Australia: The Land Where Time Began

A biography of the Australian continent 

Australian Cretaceous Vegetation - microfossils


Throughout the Cretaceous, it has been found from microfossils, that southern Gondwana, including Australia, was floristically heterogeneous. Mostly, it was forested, but with areas where there were some patches of woodland, heathland and aquatic communities. Podocarps and Araucarias were an important canopy component in the high latitude forests that had an open structure. By the latest Barremian (125-119 Ma)-Aptian (119-113 Ma) herbaceous and shrubby angiosperms had invaded the understorey communities on the fringes, and associated with the forests of the earliest Cretaceous, and angiosperms had become part of the canopy by the Santonian (87.5-83 Ma).

Australia was on the periphery of the southern portion of Gondwana. It is believed the earliest angiosperms invaded from northern Gondwana across other continental landmasses that were part of Gondwana at the time, and not from Southeast Asia. The Barremian was the latest that it is believed the first wave of migrating magnoliid angiosperms occurred, at a time of lower sealevels and early in the opening of the Indian Ocean and the South Atlantic.

During the Mid Albian (113-97.5 Ma)-Cenomanian (97.5-91 Ma) another wave of migrating angiosperms included non-magnoliid lineages that had evolved in the Aptian in northern Gondwana, arrived in Australia. After the marine regression of the the Aptian seas, the angiosperms invaded the shoreline communities in intracratonic basins of the widening floodplain of the Austro-Antarctic rift valley. During the Turonian (91-88.5 Ma)-Masatrichtian (73-66.4 Ma), migration of angiosperms from northern Gondwana continued, with concurrent in situ evolution and differentiation of austral groups in the Australian-Antarctic region. Evolution and diversification have been identified in 2 foci, one diversification centre, possibly the cradle of Ilex, of the Proteaceae was the area surrounding the embryonic Southern Ocean. A diversification centre for early Nothofagus has been identified in the region of southern South America and the Antarctic Peninsula during active phases of tectonic and Volcanic activity.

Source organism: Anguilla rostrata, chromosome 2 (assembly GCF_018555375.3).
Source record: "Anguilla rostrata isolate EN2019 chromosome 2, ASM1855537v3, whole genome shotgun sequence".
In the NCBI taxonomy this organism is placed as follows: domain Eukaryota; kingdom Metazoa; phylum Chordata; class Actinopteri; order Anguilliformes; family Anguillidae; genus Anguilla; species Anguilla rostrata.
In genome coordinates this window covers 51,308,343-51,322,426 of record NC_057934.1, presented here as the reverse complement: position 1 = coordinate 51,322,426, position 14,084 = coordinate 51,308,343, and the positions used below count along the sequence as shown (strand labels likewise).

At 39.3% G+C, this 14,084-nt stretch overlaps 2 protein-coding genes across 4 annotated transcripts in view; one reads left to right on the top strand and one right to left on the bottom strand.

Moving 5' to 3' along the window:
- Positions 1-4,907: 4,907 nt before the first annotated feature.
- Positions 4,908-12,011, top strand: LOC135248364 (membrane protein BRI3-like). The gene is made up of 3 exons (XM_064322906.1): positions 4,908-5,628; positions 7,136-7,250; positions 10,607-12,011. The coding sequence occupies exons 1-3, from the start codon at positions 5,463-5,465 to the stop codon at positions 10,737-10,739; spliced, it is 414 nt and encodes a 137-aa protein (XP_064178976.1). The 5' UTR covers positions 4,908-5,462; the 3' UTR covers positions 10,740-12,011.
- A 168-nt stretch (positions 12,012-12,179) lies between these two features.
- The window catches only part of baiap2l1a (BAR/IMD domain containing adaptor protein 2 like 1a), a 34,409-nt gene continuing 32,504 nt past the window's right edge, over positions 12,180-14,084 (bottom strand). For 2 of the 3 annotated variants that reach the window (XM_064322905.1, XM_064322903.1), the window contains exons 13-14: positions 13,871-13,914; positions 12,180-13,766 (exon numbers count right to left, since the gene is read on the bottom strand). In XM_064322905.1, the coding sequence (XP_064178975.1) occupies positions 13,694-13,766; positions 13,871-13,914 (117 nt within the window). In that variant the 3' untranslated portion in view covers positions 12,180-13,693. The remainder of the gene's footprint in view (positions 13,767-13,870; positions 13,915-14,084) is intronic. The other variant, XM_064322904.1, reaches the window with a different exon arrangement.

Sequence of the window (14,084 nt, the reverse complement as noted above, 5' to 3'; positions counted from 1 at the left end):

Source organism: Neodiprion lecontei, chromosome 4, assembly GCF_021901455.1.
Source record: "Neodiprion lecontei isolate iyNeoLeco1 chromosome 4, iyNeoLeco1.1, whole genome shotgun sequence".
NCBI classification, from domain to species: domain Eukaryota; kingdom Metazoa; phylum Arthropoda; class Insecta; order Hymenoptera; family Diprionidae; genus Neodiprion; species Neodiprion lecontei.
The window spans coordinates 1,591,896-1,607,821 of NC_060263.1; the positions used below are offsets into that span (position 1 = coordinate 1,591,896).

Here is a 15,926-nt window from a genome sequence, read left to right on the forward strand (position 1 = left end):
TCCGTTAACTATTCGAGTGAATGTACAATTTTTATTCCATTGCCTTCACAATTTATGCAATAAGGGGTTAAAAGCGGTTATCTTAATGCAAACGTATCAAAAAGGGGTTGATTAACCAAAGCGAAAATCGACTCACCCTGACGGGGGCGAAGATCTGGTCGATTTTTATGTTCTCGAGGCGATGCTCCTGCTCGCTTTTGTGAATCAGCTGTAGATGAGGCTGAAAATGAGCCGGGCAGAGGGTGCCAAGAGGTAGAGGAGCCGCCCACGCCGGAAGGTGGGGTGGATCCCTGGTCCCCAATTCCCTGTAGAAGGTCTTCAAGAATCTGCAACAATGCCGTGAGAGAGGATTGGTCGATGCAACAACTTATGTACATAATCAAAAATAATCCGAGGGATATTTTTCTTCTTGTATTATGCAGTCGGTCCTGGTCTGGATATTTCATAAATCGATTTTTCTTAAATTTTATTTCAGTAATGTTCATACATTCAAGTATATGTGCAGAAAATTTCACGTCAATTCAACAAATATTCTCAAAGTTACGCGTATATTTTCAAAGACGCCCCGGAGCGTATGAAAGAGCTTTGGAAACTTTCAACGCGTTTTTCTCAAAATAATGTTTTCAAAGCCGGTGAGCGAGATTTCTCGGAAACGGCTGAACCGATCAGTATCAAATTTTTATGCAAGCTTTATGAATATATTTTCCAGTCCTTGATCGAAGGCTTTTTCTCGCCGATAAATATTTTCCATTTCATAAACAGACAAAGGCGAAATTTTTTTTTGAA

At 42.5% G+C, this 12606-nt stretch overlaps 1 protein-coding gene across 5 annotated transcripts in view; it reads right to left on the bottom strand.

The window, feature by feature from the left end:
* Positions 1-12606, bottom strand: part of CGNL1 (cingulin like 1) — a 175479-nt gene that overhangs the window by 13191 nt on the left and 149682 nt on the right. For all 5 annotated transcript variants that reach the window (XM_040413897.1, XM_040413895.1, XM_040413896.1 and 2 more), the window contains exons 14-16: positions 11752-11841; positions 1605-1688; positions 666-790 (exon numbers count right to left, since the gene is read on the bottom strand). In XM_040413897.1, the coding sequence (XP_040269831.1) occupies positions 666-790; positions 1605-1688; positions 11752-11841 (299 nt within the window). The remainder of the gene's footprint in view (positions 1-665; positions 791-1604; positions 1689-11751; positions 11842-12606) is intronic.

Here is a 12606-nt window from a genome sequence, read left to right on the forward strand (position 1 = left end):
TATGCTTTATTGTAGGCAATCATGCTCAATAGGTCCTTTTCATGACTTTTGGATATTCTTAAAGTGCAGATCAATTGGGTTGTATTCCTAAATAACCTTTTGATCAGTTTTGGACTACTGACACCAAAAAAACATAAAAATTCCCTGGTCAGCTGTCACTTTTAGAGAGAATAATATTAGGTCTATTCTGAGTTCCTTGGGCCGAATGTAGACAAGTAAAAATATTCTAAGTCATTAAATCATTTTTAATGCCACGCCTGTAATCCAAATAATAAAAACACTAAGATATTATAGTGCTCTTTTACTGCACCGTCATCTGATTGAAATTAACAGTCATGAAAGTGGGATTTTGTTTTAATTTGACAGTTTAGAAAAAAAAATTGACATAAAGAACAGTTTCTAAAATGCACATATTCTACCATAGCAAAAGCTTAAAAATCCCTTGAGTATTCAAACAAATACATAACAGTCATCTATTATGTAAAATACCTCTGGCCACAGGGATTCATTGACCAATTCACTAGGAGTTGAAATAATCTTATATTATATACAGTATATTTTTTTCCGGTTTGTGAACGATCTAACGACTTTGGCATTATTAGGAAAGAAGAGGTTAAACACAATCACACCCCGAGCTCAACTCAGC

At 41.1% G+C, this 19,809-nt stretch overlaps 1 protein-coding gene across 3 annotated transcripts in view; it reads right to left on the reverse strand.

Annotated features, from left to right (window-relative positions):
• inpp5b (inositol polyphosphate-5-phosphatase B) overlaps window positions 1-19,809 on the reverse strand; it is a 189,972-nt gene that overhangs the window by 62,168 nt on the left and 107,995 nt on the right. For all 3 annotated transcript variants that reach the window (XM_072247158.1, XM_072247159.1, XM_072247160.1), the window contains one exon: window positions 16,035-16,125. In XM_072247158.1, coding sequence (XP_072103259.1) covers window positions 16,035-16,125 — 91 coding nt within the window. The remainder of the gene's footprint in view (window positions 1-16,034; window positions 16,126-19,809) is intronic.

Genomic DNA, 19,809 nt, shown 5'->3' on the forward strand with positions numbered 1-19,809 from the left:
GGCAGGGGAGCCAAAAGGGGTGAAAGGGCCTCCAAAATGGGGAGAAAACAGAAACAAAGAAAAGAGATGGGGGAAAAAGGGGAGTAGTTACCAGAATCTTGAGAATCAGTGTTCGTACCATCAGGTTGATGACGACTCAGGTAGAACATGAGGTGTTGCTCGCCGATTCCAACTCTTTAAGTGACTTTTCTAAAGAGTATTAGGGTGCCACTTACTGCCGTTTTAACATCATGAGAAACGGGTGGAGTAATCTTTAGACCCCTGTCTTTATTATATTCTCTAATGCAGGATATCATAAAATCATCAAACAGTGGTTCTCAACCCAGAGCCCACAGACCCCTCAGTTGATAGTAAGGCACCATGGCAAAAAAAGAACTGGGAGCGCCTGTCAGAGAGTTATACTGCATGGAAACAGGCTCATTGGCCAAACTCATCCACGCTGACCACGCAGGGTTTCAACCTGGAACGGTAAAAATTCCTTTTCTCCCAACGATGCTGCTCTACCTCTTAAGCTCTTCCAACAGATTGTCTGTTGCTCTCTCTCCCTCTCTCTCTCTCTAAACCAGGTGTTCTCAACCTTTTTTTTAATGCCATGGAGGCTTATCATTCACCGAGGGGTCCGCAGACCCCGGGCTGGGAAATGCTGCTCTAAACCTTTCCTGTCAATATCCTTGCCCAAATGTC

Takhatajan (1969) proposed that Australia was a centre of origin where the early angiosperms arose. The pollen evidence does not support this proposal, but it does support the Webb et al.' (1986) thesis that Australian rainforests are remnants of the heterogeneous Gondwanan flora (Dettmann, M.E., 1994). In northeast Australia, where the temperate climate is believed to be similar to that of the Late Cretaceous in the the likely cradle region in southern Australia, there is a concentration of several rainforest proteaceous elements with a history in the Cretaceous. The present distribution at higher latitudes and/or altitudes, at least partially reflects the cooler climates under which  the Nothofagus, and possibly some Podocarps differentiated. The Late Cretaceous pollen record also shows evidence of the evolution of sclerophylly. It is believed these sclerophyllous taxa were probably components of communities on the forest fringes on waterlogged or nutrient deficient soils (Specht, 1992).


Sources & Further reading

  1. M.E. Dettmann in Hill, Robert S., (ed.), 1994, History of the Australian Vegetation, Cambridge University Press.
  2. Takhatajan, A., 1969,flowering Plants: Origins and Dispersal. Edinburgh: Oliver & Boyd.
  3. Specht, R.I., Dettmann, M.E. & Jarzen, D.M., 1992, Community associations and structure in the Late Cretaceous vegetation of southeast Australasia and Antarctica. Palaeogeography, Palynology, Palaeoecology, 94, 283-309.


Last updated 18/08/2011 



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